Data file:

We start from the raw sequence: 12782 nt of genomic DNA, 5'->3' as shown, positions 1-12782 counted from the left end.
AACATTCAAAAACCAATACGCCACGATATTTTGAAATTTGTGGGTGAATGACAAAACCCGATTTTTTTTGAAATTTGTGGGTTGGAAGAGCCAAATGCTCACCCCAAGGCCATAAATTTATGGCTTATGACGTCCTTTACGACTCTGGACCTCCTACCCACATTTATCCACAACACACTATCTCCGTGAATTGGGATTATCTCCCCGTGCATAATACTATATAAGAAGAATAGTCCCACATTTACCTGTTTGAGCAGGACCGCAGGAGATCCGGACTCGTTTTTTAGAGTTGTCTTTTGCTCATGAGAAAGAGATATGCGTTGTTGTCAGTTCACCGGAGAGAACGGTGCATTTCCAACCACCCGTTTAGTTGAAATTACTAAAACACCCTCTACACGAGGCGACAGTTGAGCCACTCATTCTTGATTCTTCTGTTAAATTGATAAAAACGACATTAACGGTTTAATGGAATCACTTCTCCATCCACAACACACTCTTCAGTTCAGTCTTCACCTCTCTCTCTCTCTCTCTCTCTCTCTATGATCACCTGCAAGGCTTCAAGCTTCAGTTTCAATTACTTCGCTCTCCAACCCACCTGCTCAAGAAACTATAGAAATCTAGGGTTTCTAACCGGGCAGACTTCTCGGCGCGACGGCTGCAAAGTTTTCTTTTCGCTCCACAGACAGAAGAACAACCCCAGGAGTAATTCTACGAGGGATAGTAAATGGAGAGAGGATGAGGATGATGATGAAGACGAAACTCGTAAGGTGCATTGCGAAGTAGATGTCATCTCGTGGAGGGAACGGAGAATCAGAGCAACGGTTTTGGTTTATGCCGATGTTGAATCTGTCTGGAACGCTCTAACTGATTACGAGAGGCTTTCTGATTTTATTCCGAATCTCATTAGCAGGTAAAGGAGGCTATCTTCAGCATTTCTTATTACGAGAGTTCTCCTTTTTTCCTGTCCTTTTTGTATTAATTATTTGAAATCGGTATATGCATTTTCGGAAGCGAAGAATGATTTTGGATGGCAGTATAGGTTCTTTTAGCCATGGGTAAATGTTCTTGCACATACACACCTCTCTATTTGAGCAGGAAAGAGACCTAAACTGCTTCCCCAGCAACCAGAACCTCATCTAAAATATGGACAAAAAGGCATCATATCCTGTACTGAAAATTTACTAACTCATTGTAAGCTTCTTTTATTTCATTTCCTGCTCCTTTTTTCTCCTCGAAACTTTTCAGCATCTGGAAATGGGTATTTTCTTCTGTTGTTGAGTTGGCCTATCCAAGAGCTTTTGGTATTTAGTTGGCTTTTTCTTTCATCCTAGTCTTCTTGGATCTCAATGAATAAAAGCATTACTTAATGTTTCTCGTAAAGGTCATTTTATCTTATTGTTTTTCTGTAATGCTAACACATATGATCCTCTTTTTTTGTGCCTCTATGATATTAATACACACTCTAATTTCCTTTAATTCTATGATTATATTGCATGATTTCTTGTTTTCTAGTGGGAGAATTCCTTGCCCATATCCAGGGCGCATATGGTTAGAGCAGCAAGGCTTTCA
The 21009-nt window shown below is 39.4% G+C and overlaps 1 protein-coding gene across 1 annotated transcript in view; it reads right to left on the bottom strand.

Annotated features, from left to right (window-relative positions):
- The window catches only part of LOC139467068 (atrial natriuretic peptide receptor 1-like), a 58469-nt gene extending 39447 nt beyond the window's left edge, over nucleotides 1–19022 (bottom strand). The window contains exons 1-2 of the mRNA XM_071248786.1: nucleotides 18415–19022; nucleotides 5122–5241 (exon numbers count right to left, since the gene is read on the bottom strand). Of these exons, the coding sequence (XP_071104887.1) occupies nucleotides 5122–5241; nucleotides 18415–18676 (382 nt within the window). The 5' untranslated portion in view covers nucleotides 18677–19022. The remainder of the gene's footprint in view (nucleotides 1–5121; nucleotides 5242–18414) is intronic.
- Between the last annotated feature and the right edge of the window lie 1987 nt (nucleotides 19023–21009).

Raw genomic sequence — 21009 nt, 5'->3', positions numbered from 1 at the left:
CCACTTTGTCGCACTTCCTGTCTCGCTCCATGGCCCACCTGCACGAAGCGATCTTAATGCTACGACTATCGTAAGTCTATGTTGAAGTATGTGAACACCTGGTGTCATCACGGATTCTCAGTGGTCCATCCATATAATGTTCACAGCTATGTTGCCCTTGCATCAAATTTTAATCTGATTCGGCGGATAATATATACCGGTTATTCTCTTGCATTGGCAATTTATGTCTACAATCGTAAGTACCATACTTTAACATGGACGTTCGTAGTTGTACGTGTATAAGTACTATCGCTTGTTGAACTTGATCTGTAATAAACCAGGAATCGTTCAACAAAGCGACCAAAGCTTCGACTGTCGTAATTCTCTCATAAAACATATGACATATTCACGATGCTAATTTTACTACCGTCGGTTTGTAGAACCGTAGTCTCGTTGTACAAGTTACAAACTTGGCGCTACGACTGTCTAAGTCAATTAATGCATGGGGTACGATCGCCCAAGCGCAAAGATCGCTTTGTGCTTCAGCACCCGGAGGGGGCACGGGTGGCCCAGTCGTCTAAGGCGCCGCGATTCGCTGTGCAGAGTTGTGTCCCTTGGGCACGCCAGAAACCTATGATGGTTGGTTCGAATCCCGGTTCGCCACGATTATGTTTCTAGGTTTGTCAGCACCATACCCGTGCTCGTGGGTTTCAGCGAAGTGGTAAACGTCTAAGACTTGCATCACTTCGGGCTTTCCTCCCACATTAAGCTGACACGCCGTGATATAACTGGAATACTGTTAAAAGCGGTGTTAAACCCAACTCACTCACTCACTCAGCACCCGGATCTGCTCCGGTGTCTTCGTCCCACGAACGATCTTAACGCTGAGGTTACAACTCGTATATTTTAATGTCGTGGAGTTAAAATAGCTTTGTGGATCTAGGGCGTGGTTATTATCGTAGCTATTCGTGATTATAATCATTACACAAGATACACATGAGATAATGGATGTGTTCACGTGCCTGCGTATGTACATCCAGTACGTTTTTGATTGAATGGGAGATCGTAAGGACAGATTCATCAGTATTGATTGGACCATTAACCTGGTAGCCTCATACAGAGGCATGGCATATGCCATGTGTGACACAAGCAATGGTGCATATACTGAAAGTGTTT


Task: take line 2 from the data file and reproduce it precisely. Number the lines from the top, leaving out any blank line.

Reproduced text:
AACATTCAAAAACCAATACGCCACGATATTTTGAAATTTGTGGGTGAATGACAAAACCCGATTTTTTTTGAAATTTGTGGGTTGGAAGAGCCAAATGCTCACCCCAAGGCCATAAATTTATGGCTTATGACGTCCTTTACGACTCTGGACCTCCTACCCACATTTATCCACAACACACTATCTCCGTGAATTGGGATTATCTCCCCGTGCATAATACTATATAAGAAGAATAGTCCCACATTTACCTGTTTGAGCAGGACCGCAGGAGATCCGGACTCGTTTTTTAGAGTTGTCTTTTGCTCATGAGAAAGAGATATGCGTTGTTGTCAGTTCACCGGAGAGAACGGTGCATTTCCAACCACCCGTTTAGTTGAAATTACTAAAACACCCTCTACACGAGGCGACAGTTGAGCCACTCATTCTTGATTCTTCTGTTAAATTGATAAAAACGACATTAACGGTTTAATGGAATCACTTCTCCATCCACAACACACTCTTCAGTTCAGTCTTCACCTCTCTCTCTCTCTCTCTCTCTCTCTATGATCACCTGCAAGGCTTCAAGCTTCAGTTTCAATTACTTCGCTCTCCAACCCACCTGCTCAAGAAACTATAGAAATCTAGGGTTTCTAACCGGGCAGACTTCTCGGCGCGACGGCTGCAAAGTTTTCTTTTCGCTCCACAGACAGAAGAACAACCCCAGGAGTAATTCTACGAGGGATAGTAAATGGAGAGAGGATGAGGATGATGATGAAGACGAAACTCGTAAGGTGCATTGCGAAGTAGATGTCATCTCGTGGAGGGAACGGAGAATCAGAGCAACGGTTTTGGTTTATGCCGATGTTGAATCTGTCTGGAACGCTCTAACTGATTACGAGAGGCTTTCTGATTTTATTCCGAATCTCATTAGCAGGTAAAGGAGGCTATCTTCAGCATTTCTTATTACGAGAGTTCTCCTTTTTTCCTGTCCTTTTTGTATTAATTATTTGAAATCGGTATATGCATTTTCGGAAGCGAAGAATGATTTTGGATGGCAGTATAGGTTCTTTTAGCCATGGGTAAATGTTCTTGCACATACACACCTCTCTATTTGAGCAGGAAAGAGACCTAAACTGCTTCCCCAGCAACCAGAACCTCATCTAAAATATGGACAAAAAGGCATCATATCCTGTACTGAAAATTTACTAACTCATTGTAAGCTTCTTTTATTTCATTTCCTGCTCCTTTTTTCTCCTCGAAACTTTTCAGCATCTGGAAATGGGTATTTTCTTCTGTTGTTGAGTTGGCCTATCCAAGAGCTTTTGGTATTTAGTTGGCTTTTTCTTTCATCCTAGTCTTCTTGGATCTCAATGAATAAAAGCATTACTTAATGTTTCTCGTAAAGGTCATTTTATCTTATTGTTTTTCTGTAATGCTAACACATATGATCCTCTTTTTTTGTGCCTCTATGATATTAATACACACTCTAATTTCCTTTAATTCTATGATTATATTGCATGATTTCTTGTTTTCTAGTGGGAGAATTCCTTGCCCATATCCAGGGCGCATATGGTTAGAGCAGCAAGGCTTTCA